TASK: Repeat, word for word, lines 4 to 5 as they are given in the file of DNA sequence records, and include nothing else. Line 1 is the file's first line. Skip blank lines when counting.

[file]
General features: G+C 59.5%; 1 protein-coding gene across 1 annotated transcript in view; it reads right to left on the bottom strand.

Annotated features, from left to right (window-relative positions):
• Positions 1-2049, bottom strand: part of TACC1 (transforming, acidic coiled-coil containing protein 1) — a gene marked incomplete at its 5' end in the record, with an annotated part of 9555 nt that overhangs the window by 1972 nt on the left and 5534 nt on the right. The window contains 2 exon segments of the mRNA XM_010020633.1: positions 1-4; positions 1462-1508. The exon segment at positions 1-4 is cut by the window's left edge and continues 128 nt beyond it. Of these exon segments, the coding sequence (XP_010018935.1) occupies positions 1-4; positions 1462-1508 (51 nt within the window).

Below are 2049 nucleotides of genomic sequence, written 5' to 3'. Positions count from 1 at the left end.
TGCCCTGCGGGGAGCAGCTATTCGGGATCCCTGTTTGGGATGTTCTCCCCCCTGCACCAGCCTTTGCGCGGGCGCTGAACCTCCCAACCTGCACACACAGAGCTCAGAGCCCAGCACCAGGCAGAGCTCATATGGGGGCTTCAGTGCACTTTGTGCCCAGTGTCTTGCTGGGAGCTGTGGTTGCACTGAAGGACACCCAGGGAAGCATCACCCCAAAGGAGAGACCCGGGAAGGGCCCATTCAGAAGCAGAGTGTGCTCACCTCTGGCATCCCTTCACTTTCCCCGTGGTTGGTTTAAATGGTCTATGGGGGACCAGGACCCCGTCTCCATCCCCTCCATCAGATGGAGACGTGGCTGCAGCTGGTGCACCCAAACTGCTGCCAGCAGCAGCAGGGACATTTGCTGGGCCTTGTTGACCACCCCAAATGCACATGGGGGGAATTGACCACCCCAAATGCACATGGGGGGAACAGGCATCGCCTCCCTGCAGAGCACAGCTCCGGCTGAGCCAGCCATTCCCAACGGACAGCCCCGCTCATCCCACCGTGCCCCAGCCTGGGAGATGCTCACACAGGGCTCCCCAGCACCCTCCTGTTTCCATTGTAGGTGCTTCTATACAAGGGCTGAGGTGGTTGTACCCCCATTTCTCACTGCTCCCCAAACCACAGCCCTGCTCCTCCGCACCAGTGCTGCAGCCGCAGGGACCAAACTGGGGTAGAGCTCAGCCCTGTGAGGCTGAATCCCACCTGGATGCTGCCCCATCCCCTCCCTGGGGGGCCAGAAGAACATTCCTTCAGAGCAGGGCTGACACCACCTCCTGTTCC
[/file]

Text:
Below are 2049 nucleotides of genomic sequence, written 5' to 3'. Positions count from 1 at the left end.
TGCCCTGCGGGGAGCAGCTATTCGGGATCCCTGTTTGGGATGTTCTCCCCCCTGCACCAGCCTTTGCGCGGGCGCTGAACCTCCCAACCTGCACACACAGAGCTCAGAGCCCAGCACCAGGCAGAGCTCATATGGGGGCTTCAGTGCACTTTGTGCCCAGTGTCTTGCTGGGAGCTGTGGTTGCACTGAAGGACACCCAGGGAAGCATCACCCCAAAGGAGAGACCCGGGAAGGGCCCATTCAGAAGCAGAGTGTGCTCACCTCTGGCATCCCTTCACTTTCCCCGTGGTTGGTTTAAATGGTCTATGGGGGACCAGGACCCCGTCTCCATCCCCTCCATCAGATGGAGACGTGGCTGCAGCTGGTGCACCCAAACTGCTGCCAGCAGCAGCAGGGACATTTGCTGGGCCTTGTTGACCACCCCAAATGCACATGGGGGGAATTGACCACCCCAAATGCACATGGGGGGAACAGGCATCGCCTCCCTGCAGAGCACAGCTCCGGCTGAGCCAGCCATTCCCAACGGACAGCCCCGCTCATCCCACCGTGCCCCAGCCTGGGAGATGCTCACACAGGGCTCCCCAGCACCCTCCTGTTTCCATTGTAGGTGCTTCTATACAAGGGCTGAGGTGGTTGTACCCCCATTTCTCACTGCTCCCCAAACCACAGCCCTGCTCCTCCGCACCAGTGCTGCAGCCGCAGGGACCAAACTGGGGTAGAGCTCAGCCCTGTGAGGCTGAATCCCACCTGGATGCTGCCCCATCCCCTCCCTGGGGGGCCAGAAGAACATTCCTTCAGAGCAGGGCTGACACCACCTCCTGTTCC